Defender of the Crown was originally developed by Cinemaware for the Amiga 1000, to showcase its graphical prowess. It's one of the first games to combine role-playing, strategy and fighting gameplay elements! Defender Of The Crown was later developed for the other 16bits Atari ST, PC, Apple IIgs and the 8bits home computers computers Amstrad CPC, Commodore 64 and Spectrum ZX. There are also two console versions: one for the Philips CD-I and one for the Nintendo NES (developed in 1989).
STORY / GAMEPLAY The year is 1149. King Richard has just returned from the Crusades and granted the Knight honorable title to 6 men who aided him on his campaigns. Some years later, the King is murdered and the Holy Crown is lost. To save the Kingdom, you will severely test your skills, swordsman abilities and military leadership. But should you succeed you'll finally win the Crown of the Kingdom and the love of many beautiful damsels! Quite tempting don't you think? As a Saxon Knight, you take part on a strategy game aiming to gain power and find the lost Crown. You can choose your character among 4 different Knights, each with his own statistics, powers and weaknesses. The game is played on a UK medieval map where you can move your armies and conquer either Saxons' or Normands' territories. Read the map, plan your raids or even team up with Robin Hood and then plunder the enemy strongholds and slash your way through for valuable gold that's needed to build your army of mercenary vassals stronger. You can also participate in jousting tournaments to gain (or lose) new territories or to increase (or decrease) your fame! As a jousting hint, just steer your lance to the center of the opponent's shield and then press the fire button at the very last second. Still, your victory or defeat in jousting will depend on your character's abilities in these tournaments! Defender Of The Crown is a great game to play and if you haven't tried it yet, go on and do it. It surely needs some practice but if you finally master its moves and its gameplay style, it will grant you with some amazing gaming moments.
GRAPHICS / SOUND The game features great cinematic scenes when you raid and battle, with graphics that looked so amazing back in 1986. The ST version offers beautiful visuals with 16 colors on screen and they look pretty similar to the Apple IIGS version. Each indoor or outdoor scene has its own unique details. The raiding sequence takes you to a very detailed castle where a sword-fight takes place. The scene starts outdoors and then inside the castle’s rooms. Also, the jousting is on a first-person perspective where you aim the lance using the ST's mouse (or keys) towards the opponent that attacks you! In terms of quality, the differences with the original Amiga version are obvious (the Amiga handles 32 colors on screen) while there are also a few differences on the game's details when compared to the PC version running on EGA graphics mode. Note that on the Amiga version there are a few animated scenes that are missing from the ST, the PC and the IIGS versions. The game was an Amiga masterpiece back in the mid 80s but surely it's also among the best games for the Atari ST. The sound on the Atari ST is decent enough, with medieval tunes playing during gameplay, along with a variety of sampled sound effects (sword clangs etc).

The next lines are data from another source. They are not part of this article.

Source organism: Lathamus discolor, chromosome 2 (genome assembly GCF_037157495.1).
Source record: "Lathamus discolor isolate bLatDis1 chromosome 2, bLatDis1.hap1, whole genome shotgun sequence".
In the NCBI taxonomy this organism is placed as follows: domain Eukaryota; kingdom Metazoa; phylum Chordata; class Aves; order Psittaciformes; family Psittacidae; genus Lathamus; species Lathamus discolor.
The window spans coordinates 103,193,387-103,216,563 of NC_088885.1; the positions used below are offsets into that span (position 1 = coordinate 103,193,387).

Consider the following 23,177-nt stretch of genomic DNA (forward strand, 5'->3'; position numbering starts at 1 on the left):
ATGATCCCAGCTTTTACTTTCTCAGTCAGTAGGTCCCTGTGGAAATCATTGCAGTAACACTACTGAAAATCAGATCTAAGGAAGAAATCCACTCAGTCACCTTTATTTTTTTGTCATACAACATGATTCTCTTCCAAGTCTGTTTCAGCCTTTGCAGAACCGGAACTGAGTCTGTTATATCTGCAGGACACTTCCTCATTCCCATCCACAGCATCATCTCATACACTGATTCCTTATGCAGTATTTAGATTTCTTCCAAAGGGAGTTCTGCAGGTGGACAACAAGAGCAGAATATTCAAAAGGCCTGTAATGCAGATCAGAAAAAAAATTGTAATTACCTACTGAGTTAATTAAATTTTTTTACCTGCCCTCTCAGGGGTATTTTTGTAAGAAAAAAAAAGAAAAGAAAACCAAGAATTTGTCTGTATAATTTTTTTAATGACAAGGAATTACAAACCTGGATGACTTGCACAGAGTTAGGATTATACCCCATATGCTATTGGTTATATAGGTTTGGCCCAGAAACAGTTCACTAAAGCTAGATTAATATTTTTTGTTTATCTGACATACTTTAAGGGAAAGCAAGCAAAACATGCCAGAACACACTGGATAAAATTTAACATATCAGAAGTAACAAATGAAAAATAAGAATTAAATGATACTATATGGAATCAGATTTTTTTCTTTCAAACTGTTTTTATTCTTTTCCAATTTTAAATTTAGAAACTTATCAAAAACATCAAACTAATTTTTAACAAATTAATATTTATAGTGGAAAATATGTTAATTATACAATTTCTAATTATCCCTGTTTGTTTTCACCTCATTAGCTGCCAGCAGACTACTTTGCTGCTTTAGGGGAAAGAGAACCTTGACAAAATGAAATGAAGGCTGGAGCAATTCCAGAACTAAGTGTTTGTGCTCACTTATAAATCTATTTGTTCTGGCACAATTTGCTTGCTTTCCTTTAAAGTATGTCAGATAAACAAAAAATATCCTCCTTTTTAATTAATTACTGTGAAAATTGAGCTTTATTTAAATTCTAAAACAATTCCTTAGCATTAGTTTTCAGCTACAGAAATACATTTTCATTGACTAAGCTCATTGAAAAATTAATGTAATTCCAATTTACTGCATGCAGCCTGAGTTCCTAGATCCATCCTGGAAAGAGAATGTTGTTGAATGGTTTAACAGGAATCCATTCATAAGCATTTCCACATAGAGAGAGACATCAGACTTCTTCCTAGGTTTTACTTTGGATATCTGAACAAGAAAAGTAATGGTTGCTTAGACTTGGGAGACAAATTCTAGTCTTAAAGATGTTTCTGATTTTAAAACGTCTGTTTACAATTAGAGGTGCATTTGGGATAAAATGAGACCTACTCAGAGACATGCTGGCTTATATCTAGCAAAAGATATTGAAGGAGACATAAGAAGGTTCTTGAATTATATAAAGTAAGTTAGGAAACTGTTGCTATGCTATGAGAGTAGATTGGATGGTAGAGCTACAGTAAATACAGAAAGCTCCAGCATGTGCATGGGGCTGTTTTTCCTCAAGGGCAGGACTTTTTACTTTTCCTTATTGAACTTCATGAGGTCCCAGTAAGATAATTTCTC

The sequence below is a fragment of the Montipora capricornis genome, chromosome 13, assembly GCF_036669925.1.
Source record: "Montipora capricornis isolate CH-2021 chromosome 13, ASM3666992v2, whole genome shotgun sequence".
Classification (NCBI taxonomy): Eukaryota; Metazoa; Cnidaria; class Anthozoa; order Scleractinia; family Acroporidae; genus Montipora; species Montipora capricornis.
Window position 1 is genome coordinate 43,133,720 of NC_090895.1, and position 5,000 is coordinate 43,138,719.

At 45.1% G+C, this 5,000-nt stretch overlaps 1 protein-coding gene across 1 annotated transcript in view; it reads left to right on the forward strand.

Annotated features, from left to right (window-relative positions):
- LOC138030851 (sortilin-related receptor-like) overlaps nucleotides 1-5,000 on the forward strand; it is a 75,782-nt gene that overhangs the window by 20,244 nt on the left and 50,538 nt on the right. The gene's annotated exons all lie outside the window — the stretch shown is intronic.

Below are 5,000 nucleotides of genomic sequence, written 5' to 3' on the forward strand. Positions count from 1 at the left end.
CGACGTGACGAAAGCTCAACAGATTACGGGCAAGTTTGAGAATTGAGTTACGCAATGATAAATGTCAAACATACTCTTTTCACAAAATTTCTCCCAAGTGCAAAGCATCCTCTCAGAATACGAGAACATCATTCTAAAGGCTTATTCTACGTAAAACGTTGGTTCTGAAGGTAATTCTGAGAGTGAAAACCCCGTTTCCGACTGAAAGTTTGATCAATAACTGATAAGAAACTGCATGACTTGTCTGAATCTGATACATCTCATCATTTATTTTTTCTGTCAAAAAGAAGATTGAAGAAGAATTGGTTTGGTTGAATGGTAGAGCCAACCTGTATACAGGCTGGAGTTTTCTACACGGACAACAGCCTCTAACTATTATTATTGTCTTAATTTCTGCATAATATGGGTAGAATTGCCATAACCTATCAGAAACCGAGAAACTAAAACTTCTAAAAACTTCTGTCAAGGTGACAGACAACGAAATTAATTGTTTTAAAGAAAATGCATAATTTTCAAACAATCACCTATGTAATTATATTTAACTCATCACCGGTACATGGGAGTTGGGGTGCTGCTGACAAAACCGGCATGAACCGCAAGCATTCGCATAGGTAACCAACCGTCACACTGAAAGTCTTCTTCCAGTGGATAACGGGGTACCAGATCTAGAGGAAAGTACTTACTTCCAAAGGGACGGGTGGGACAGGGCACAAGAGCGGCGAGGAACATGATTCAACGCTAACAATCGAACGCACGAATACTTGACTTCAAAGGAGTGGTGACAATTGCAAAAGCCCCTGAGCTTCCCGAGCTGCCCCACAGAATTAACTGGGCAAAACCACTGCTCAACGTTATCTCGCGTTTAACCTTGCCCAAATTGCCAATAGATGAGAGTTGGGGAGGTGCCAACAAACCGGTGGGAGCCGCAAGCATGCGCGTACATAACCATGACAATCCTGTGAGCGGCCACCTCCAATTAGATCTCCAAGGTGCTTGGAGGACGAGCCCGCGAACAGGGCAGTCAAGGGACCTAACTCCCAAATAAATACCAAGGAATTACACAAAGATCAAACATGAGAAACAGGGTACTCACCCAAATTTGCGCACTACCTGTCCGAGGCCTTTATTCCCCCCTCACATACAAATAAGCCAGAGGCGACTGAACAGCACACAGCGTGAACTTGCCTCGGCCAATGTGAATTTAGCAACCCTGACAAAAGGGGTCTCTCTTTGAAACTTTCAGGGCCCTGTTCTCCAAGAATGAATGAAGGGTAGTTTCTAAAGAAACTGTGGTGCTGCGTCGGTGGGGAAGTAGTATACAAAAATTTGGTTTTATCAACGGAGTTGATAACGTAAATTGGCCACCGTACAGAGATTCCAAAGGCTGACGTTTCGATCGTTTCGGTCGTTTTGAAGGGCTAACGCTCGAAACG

CPU: Motorola 68000 16/32bit at 8mhz. 16 bit data bus/32 bit internal/24-bit address bus. MEMORY: RAM 512KB (1MB for the 1040ST models) / ROM 192KB GRAPHICS: Digital-to-Analog Converter of 3-bits, eight levels per RGB channel, featuring a 9-bit RGB palette (512 colors), 320x200 (16 color), 640x200 (4 color), 640x400 (monochrome). With special programming techniques could display 512 colors on screen in static images. SOUND: Yamaha YM2149F PSG "Programmable Sound Generator" chip provided 3-voice sound synthesis, plus 1-voice white noise mono PSG. It also has two MIDI ports, and support mixed YM2149 sfx and MIDI music in gaming (there are several games supported this).